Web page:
'Jeopardy!' Contestant Not Sorry for His Smart Strategy

'Jeopardy!' Contestant Not Sorry for His Smart Strategy

Arthur Chu, who is dubbed 'mad genius' and 'hero villain,' thinks he has nothing 'to apologize for' although many viewers have complained that he ruined the fun of the game.
A "Jeopardy!" champion has irked fans with his unconventional strategy. Arthur Chu, who has so far won $102,800 in four games, has become talk of the town for his method, in which he often jumps around the board to find the Daily Doubles instead of completing categories from top to bottom.

While some call him "mad genius" and "hero villain," others are not amused by his strategy, claiming that Chu has ruined the fun of the game. In various interviews, the 30-year-old insurance analyst has defended his strategy.

"All of the things I'm doing are very obvious, logical ways to maximize your chances of winning that are well within the rules," he told The New York Post. "It's hard for me to take seriously the argument that I should give up that kind of money just for the sake of making the viewing audience feel comfortable."

"Everything I have done has been done by past champions," he said in an interview with CNN's "The Lead with Jake Tapper". Explaining the strategy called the "Forrest Bounce" that has been done by previous contestants, he said, "It's looking for Daily Doubles, trying to get those early on because those are very, very important, they can turn the course of the game around. Trying to get as much money as I can without leaving money on the board... If they cut to commercial and there's still clues uncovered, that's money you left on the table."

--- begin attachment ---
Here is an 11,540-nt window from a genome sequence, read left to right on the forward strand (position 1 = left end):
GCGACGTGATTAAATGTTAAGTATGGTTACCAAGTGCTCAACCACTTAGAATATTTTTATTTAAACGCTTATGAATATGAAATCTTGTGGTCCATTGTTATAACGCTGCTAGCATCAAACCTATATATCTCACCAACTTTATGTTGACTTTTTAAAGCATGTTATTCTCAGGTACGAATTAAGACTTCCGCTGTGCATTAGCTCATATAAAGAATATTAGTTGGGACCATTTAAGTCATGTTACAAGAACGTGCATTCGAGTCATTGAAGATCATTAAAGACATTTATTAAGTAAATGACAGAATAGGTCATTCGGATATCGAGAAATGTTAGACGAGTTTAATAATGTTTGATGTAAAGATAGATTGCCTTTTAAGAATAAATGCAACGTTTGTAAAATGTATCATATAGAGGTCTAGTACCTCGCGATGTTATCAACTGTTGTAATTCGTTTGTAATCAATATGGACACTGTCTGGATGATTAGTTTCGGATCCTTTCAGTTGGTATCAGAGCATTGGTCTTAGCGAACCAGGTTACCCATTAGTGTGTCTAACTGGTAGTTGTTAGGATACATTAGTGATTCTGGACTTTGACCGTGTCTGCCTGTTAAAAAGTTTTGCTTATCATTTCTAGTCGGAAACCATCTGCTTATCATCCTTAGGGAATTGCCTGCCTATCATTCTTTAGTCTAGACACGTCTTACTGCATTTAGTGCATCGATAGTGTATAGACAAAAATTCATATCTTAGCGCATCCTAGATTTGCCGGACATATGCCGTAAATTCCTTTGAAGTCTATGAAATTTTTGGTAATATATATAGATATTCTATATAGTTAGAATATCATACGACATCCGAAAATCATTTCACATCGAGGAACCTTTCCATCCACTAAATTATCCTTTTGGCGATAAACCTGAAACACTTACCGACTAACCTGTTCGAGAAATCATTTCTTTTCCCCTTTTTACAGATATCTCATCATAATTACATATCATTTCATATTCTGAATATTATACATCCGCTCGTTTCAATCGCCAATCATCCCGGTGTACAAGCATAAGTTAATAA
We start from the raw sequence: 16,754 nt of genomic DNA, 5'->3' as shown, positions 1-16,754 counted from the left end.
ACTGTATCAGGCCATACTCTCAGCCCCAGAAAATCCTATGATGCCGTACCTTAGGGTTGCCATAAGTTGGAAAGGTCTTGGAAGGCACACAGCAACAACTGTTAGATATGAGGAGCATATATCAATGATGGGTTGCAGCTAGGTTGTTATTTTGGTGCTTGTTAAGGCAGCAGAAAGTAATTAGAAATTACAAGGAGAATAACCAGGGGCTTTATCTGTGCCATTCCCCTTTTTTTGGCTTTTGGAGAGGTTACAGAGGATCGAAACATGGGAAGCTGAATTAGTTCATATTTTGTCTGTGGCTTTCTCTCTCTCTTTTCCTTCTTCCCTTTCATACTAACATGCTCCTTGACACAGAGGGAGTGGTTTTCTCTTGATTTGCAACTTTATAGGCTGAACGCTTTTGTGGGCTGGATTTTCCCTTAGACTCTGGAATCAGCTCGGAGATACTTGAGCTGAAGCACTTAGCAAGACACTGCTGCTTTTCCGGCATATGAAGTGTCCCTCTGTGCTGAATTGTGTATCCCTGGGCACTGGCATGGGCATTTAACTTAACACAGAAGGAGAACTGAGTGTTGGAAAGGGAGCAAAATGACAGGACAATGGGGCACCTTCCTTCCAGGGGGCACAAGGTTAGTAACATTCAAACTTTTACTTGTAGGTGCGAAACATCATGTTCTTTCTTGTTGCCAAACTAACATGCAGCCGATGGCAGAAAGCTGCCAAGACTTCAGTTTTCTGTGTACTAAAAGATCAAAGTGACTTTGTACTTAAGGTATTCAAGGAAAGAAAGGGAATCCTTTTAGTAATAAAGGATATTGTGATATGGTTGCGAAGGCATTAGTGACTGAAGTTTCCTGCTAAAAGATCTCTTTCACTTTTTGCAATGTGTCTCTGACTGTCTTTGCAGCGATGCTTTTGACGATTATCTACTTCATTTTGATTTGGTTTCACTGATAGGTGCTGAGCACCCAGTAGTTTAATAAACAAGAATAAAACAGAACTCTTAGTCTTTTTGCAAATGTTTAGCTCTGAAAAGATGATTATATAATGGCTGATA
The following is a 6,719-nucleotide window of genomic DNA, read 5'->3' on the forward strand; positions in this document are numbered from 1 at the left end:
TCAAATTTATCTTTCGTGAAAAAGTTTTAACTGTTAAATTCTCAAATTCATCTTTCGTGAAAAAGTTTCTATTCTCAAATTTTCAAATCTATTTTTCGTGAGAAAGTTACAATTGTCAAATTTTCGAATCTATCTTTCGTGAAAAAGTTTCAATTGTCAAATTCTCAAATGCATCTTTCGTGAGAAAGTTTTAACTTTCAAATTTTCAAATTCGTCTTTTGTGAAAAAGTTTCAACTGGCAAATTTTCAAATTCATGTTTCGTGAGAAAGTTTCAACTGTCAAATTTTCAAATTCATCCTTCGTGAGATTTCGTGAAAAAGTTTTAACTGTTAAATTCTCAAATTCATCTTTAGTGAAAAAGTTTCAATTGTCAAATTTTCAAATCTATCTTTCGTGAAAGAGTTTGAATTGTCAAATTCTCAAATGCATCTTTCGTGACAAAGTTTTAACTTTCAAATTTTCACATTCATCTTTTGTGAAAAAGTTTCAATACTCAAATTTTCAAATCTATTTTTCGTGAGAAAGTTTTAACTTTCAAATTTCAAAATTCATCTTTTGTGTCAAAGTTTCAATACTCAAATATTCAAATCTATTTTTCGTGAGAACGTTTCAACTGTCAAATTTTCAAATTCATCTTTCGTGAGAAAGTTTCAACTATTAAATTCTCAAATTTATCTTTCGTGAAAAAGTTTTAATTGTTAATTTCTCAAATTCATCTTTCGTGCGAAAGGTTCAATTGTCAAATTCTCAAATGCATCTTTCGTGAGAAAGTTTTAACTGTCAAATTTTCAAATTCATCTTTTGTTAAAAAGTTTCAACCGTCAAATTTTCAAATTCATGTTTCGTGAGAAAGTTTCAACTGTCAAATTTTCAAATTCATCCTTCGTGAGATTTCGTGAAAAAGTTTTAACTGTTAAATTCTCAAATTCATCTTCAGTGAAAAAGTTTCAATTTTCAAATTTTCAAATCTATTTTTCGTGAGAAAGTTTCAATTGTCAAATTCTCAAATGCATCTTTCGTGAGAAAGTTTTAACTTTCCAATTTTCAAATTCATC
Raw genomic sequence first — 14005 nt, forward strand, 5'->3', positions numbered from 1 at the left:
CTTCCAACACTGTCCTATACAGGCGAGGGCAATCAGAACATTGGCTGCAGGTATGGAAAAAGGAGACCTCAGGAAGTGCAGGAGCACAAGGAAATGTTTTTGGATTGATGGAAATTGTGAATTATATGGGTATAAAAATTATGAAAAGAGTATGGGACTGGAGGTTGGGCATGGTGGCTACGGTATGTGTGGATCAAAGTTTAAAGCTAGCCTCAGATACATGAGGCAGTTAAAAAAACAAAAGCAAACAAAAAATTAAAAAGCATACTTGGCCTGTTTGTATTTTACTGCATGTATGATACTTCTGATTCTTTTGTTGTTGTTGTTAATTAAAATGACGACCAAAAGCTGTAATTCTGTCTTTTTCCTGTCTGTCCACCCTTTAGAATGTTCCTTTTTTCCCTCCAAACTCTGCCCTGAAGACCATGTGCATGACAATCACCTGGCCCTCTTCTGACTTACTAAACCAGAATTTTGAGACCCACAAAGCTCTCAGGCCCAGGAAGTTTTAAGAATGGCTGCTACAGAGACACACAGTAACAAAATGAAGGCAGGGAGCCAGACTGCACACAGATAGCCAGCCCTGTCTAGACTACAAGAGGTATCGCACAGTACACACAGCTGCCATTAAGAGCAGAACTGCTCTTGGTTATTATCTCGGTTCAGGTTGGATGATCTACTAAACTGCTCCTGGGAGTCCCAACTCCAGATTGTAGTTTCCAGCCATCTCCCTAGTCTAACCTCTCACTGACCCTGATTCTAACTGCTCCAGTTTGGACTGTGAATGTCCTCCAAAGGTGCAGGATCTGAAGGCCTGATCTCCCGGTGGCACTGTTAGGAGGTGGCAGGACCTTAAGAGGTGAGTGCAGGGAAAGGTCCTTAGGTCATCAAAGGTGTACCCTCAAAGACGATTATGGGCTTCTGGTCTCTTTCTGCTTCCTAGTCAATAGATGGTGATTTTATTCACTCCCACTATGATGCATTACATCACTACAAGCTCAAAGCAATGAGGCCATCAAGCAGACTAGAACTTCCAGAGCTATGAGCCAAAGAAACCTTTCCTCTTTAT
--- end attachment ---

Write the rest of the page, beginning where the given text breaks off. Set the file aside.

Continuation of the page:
He also explained his controversial $5 bet. "If I get a Daily Double in sports and I'm pretty sure I'm not gonna know it, why would I take an unnecessary risk?" he said. "I guess people see it as a jerk thing to do, but the benefit in that is that I can take that clue away from someone else who does know about sports."

Responding to people's complaints, he said, "I keep coming back to this: when you're playing the game up there, you're playing for real money, and that means a lot to me. Maybe I would get impatient at times and I don't think that in and of itself is something to apologize for."

He added, "Now that this is going viral for whatever reason, either more people will do it and change the way Jeopardy! is played, or if they really don't want Jeopardy! to be played that way, they can actually make it against the rules, and change the game."

Chu will return to "Jeopardy!" on February 24. If he scores a fifth win, he will secure a spot on the show's special "champions" episode. Chu, who is also a voice-over actor, plans to use the money he wins to visit family in China, save most of it and donate the rest to a charity benefiting fibromyalgia patients.

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